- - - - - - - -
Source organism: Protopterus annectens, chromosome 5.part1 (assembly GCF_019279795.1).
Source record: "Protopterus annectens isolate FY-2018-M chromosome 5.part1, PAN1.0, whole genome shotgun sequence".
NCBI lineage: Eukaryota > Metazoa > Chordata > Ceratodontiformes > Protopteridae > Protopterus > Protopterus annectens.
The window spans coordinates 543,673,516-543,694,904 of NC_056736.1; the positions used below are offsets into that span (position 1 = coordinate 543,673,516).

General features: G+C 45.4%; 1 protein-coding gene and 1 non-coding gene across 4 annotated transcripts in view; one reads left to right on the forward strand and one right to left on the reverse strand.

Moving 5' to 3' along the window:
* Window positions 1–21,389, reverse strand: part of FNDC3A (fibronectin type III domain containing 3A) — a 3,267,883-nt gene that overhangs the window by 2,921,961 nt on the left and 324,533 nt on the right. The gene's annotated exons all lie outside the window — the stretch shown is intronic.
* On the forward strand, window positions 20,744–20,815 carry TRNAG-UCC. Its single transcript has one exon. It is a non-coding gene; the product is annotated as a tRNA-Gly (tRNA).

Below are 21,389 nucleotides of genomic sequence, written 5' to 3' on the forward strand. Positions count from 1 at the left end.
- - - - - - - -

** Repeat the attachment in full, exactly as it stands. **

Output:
Source organism: Protopterus annectens, chromosome 5.part1 (assembly GCF_019279795.1).
Source record: "Protopterus annectens isolate FY-2018-M chromosome 5.part1, PAN1.0, whole genome shotgun sequence".
NCBI lineage: Eukaryota > Metazoa > Chordata > Ceratodontiformes > Protopteridae > Protopterus > Protopterus annectens.
The window spans coordinates 543,673,516-543,694,904 of NC_056736.1; the positions used below are offsets into that span (position 1 = coordinate 543,673,516).

General features: G+C 45.4%; 1 protein-coding gene and 1 non-coding gene across 4 annotated transcripts in view; one reads left to right on the forward strand and one right to left on the reverse strand.

Moving 5' to 3' along the window:
* Window positions 1–21,389, reverse strand: part of FNDC3A (fibronectin type III domain containing 3A) — a 3,267,883-nt gene that overhangs the window by 2,921,961 nt on the left and 324,533 nt on the right. The gene's annotated exons all lie outside the window — the stretch shown is intronic.
* On the forward strand, window positions 20,744–20,815 carry TRNAG-UCC. Its single transcript has one exon. It is a non-coding gene; the product is annotated as a tRNA-Gly (tRNA).

Below are 21,389 nucleotides of genomic sequence, written 5' to 3' on the forward strand. Positions count from 1 at the left end.